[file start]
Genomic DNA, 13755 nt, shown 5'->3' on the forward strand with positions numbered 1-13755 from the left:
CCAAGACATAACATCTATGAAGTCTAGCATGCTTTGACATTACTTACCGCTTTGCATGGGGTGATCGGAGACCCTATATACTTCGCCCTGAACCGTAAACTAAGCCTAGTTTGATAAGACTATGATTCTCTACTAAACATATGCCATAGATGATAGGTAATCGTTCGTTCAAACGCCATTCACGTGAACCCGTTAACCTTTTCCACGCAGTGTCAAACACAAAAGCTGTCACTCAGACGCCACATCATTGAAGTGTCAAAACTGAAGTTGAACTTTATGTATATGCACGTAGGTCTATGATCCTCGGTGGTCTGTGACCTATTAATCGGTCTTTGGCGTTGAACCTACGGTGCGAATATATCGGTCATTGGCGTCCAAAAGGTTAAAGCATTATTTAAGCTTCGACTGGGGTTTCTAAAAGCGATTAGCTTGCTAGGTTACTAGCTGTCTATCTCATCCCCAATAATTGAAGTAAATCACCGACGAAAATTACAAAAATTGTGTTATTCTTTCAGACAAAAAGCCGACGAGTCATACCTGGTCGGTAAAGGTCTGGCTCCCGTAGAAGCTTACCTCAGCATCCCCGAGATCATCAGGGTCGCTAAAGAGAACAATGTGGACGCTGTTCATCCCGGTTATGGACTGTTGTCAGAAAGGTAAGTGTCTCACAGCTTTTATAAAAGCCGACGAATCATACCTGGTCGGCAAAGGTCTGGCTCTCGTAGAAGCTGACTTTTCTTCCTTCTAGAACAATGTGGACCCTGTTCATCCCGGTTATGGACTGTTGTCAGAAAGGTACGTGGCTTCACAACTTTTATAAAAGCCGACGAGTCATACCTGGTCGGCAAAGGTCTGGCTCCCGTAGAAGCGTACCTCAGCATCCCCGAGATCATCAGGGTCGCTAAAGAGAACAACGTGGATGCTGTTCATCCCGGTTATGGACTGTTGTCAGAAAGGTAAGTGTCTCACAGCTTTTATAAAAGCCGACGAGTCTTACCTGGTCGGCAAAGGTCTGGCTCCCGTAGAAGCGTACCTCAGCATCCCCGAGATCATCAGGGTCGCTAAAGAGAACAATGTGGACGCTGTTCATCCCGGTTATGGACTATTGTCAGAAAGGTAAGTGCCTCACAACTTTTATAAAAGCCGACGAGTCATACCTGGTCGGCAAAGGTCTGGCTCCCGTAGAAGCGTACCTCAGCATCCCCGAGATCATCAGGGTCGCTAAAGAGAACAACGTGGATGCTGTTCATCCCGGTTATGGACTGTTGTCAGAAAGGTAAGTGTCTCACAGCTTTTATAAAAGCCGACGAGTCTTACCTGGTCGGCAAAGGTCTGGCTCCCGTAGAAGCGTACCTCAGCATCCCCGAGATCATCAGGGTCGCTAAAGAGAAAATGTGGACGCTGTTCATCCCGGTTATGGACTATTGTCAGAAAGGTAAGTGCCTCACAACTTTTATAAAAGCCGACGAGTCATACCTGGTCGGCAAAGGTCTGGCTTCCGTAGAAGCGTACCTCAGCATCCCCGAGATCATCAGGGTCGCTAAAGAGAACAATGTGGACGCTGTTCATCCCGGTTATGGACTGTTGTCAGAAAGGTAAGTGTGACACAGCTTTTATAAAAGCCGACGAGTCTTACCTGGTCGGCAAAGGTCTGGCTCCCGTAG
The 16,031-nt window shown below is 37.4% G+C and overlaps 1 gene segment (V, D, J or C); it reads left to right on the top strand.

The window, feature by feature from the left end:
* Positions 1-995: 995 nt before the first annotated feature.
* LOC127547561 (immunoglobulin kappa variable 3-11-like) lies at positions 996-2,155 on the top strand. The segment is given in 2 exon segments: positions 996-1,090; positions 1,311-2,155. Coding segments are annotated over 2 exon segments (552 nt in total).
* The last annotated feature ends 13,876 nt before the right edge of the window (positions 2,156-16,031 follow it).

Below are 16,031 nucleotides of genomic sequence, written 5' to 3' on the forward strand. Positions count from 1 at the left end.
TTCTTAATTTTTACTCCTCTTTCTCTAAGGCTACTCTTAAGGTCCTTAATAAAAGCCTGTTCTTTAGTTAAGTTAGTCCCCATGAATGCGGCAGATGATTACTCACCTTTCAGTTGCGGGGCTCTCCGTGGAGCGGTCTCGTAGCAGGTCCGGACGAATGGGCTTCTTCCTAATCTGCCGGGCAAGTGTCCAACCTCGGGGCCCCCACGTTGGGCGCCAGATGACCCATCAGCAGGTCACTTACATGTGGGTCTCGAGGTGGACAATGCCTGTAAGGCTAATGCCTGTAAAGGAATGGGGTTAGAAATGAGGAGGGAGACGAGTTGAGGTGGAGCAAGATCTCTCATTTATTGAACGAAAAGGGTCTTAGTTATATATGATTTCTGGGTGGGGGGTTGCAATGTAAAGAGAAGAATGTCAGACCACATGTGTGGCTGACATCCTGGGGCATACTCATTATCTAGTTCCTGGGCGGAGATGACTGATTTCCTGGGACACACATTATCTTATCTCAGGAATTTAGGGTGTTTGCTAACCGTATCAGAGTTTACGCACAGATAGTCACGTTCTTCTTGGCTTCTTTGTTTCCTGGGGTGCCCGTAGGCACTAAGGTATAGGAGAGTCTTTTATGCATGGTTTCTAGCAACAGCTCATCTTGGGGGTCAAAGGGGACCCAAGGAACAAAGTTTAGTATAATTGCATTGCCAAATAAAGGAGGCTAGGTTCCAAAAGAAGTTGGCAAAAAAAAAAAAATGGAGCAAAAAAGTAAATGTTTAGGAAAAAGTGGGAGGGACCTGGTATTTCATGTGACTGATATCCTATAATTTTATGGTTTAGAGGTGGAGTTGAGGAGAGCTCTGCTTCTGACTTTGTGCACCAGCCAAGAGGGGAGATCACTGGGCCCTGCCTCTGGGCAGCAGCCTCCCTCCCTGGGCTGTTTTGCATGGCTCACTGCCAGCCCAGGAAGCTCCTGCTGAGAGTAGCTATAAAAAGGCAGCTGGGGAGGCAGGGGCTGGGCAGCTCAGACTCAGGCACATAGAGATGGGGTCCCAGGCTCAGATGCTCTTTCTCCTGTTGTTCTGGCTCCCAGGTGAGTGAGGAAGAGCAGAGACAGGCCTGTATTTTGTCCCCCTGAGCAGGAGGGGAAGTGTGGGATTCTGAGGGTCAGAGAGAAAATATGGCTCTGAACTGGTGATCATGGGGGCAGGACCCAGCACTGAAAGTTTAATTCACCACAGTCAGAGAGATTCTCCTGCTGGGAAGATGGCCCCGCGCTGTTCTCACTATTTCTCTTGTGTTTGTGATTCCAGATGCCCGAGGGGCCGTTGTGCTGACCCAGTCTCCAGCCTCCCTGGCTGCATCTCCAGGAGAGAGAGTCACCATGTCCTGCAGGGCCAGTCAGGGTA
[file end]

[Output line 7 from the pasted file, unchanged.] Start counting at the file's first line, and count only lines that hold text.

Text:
* The last annotated feature ends 13,876 nt before the right edge of the window (positions 2,156-16,031 follow it).